As the coronavirus crisis drags on, the disproportionate dangers of COVID-19 for marginalized communities are clear. While experts don't have data about the effects of the pandemic on queer folks, they agree that COVID-19's impact on LGBTQ people is likely harsher than it is on their straight, cisgender peers. In the midst of painful circumstances, however, many queer people are finding ways to create joy..
"Figuring out how to survive, between Black Lives Matter and COVID, feels impossible," says Les, 30. "But surrounding myself with chosen family as much as I can — including at protests — and laughing as often as I can is a form of resistance. My survival and my joy in the face of white supremacy are radical."
A lot of queer folks are seeking solace in small moments of happiness. "As a trans person, I’m thriving during this time," says Tanner Arnold, a customer experience analyst who works for the software company Intuit. "If I’m having a dysphoric day, I don’t go on camera during a meeting, and Zoom allows me to upload my favorite image of myself instead. I haven’t had to worry about a public restroom in months. I have not had to worry about running into any old colleagues who 'didn’t get the memo.' I’m able to just work."
Not everyone gets to be able to safely work from home, of course. "Despite the common argument that the pandemic is somehow an equalizer, what it ultimately does is reveal the profound vulnerability of oppressed people," says Miranda Schreiber, a researcher at the University of Toronto's postgraduate medical education department. "LGBTQ+ people, especially those of color or those who are disabled, are at heightened risk of getting COVID in the first place," Schreiber tells Bustle, because of the way oppression harms people's health. "We’re more likely as a community to have immunocompromising conditions like HIV, eating disorders, or cancer, and more likely to have chronic health conditions."
COVID-related risks are not limited to the virus itself, especially in marginalized communities. For example, half of all trans and nonbinary people experience sexual assault at some point in their lives, including when they're young and living at home. "If someone is quarantined at home with an abuser, maintaining connection with the outside world is key," says NYC-based Talkspace therapist CJ Everhart, L.M.H.C. "Making a priority to connect via Facetime or Zoom with people who are invested in their well-being is vital." That kind of powerful community formation is exactly what many LGBTQ people are focusing on during the pandemic.
"Lots of queer spaces have adapted to the constraints of COVID really brilliantly, like moving LGBTQ+ book clubs to Zoom or creating online events like Club Quarantine," Schreiber says. "Pride is also happening online in a lot of cities. Many events for BIPOC queer people have also moved online. Disabled queer people who didn’t have adequate access to Pride in the past finally have the opportunity to participate more fully."
The Center in New York City has begun documenting these queer experiences with their new The LGBTQuarantine Archive Project, says Caitlin McCarthy, the Center's archivist. "Queer resilience and joy perfectly encapsulates the contributions [to the Project] we've gotten so far," they tell Bustle. The Center is inviting LGBTQ people to submit selfies, video diaries, snippets of writing, memes, and whatever else captures your queerantine experiences.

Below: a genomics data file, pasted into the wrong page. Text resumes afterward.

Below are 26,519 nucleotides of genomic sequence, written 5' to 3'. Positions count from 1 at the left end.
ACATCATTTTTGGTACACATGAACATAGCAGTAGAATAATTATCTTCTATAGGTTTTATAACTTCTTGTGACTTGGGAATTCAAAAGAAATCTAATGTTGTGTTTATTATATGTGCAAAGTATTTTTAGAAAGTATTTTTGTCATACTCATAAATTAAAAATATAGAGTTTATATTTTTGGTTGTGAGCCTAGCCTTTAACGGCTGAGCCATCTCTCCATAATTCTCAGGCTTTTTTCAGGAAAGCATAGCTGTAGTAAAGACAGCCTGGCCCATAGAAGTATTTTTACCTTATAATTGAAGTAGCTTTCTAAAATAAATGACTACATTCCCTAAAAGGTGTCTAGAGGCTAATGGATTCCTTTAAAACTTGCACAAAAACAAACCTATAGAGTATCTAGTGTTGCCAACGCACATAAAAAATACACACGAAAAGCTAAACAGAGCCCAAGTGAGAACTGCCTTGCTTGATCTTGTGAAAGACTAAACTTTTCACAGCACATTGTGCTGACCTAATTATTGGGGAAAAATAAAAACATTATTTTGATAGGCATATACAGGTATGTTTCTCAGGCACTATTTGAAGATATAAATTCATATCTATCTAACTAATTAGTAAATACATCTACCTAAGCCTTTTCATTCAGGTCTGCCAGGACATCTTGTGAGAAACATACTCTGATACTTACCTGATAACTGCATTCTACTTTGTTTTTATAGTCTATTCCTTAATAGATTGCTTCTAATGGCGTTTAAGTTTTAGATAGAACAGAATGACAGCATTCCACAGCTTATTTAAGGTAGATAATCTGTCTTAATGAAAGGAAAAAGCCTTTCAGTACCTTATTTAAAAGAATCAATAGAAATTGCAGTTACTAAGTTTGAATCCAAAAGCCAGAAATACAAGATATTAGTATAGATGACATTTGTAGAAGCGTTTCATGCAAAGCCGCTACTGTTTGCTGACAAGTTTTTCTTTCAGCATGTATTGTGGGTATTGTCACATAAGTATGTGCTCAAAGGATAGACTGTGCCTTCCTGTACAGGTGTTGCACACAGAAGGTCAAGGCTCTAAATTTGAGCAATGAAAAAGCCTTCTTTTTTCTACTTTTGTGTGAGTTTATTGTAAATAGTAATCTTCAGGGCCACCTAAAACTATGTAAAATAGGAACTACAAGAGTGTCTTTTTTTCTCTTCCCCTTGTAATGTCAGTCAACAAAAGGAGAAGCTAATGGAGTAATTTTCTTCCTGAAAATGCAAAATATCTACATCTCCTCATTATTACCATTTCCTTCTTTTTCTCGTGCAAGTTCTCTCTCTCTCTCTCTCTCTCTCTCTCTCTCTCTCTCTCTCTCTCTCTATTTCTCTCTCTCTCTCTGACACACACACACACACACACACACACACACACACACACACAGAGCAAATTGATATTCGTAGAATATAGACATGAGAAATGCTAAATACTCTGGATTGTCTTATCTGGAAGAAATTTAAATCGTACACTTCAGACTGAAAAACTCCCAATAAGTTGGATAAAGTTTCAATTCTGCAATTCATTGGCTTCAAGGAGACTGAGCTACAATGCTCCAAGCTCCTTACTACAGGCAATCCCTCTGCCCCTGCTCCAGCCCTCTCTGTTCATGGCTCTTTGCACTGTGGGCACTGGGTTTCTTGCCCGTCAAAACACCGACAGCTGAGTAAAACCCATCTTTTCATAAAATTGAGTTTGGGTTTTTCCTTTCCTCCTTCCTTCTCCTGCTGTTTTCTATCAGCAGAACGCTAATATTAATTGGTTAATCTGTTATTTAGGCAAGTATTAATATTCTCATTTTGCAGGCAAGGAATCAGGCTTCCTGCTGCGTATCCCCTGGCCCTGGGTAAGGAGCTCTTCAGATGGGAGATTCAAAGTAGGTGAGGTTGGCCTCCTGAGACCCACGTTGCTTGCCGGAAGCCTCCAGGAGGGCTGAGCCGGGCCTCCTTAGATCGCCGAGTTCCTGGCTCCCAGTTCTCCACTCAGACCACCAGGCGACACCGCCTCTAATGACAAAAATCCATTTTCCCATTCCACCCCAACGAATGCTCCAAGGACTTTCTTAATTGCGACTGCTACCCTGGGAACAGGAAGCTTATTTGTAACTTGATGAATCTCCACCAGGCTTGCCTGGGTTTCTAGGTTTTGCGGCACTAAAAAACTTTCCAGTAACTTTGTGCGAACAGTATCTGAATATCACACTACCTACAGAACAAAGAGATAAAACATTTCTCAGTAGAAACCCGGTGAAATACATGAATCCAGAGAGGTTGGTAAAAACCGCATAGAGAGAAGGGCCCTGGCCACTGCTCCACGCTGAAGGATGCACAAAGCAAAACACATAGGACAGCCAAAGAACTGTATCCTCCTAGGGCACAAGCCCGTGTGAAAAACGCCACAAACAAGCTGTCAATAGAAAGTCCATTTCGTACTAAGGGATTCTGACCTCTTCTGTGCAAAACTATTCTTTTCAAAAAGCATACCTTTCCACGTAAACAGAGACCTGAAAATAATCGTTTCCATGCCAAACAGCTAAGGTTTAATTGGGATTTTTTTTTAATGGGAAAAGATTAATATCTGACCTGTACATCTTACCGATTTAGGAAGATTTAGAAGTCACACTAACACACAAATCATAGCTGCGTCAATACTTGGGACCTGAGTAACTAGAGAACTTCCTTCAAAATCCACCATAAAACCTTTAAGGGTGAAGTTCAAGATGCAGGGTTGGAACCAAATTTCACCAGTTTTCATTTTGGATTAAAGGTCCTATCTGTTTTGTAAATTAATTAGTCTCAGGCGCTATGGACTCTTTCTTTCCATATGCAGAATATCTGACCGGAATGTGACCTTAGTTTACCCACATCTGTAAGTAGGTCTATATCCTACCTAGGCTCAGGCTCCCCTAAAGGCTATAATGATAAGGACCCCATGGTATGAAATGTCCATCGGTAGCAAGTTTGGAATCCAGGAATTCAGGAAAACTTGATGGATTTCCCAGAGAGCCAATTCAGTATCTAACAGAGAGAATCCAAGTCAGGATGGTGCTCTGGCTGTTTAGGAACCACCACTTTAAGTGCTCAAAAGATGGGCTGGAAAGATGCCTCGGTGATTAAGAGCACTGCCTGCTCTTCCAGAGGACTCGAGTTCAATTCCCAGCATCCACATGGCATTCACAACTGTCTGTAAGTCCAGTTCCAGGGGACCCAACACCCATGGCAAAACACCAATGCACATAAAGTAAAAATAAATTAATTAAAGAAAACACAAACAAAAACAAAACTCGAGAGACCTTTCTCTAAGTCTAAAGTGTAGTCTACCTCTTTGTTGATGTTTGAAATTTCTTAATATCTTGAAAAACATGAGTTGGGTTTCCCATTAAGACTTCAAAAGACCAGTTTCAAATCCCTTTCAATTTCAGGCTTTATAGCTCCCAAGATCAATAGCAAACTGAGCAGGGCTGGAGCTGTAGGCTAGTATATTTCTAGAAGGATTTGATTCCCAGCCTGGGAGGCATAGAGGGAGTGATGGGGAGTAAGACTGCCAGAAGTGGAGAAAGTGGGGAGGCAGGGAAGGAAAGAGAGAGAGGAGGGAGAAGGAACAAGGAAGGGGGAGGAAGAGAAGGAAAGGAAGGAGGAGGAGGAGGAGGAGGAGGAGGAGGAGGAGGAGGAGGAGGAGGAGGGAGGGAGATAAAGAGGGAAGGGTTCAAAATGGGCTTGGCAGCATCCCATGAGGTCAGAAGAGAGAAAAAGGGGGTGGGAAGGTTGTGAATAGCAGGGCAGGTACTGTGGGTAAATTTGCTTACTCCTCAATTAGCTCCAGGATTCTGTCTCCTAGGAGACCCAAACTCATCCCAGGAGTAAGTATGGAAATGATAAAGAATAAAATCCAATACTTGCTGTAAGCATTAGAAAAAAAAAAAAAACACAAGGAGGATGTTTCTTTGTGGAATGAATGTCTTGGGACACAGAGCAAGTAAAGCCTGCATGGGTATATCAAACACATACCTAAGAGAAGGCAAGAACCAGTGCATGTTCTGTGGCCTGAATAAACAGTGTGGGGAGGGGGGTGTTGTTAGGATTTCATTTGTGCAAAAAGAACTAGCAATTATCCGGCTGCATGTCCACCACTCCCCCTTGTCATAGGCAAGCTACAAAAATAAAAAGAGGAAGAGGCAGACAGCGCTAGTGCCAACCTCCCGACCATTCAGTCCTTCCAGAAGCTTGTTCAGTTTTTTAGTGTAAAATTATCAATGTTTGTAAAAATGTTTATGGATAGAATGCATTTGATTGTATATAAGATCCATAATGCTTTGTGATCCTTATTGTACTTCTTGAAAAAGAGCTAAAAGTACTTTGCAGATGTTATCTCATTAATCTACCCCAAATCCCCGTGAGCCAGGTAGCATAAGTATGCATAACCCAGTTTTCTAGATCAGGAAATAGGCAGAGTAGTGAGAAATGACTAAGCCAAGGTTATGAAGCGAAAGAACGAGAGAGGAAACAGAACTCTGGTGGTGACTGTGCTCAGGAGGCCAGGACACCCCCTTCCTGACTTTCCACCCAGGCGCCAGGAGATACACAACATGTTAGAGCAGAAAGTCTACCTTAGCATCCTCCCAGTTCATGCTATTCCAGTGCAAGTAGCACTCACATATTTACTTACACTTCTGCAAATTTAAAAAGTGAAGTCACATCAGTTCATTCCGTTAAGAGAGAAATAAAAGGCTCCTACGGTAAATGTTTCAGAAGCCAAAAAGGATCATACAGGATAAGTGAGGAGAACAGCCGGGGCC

"There's so much wisdom to be found," McCarthy says of the richness of LGBTQ lives in quarantine. "Our queer elders and disabled fam show us how connection transcends physical space," they tell Bustle. They describe one contribution as "joyous Zoom art" submitted by one half of a couple. He wrote about how he and his partner of 36 years draw strength from each other: "[We] know we have weathered [worse] and with our love can hopefully weather this one also," he told the Center.
McCarthy describes another contributor to the Project, an autistic net artist, who has been building a site showcasing "how queer folks access information technology communities and how the community has responded to the epidemic with online support."
Other LGBTQ people are turning to visual art during quarantine, McCarthy says. They tell Bustle about a trans femme artist who is drawing daily self-portraits in response to the Project's prompt, "What are you drawing hope or strength from right now?" This trans femme told the Center, "the only way we can get through this is together. The only way I can personally get through this is sober. I can use this time to make art, personal art, bad art, art you won't ever see, art that satisfies only my tastes. [I get] strength from the fact that all I need resides within me.'"
Even if someone feels isolated, they're not by themselves. "Find the people who get you, and don’t ever let them go," Arnold says. "When it’s safe to do so, reach out to your chosen family for some reassurance. Find the things that bring you joy, even silly things like looking at Corgi puppies on Instagram. Do your best to carve out some space for yourself. Most importantly, remember that you are not alone and you are loved. If things get really bad, call the crisis hotlines. Just don’t give up."
Tanner Arnold, customer experience analyst, panelist at the first Trans Summit at Intuit
Miranda Schreiber, researcher, University of Toronto postgraduate medical education department
CJ Everhart, LMHC, Talkspace therapist
Caitlin McCarthy, archivist, The LGBT Community Center in New York City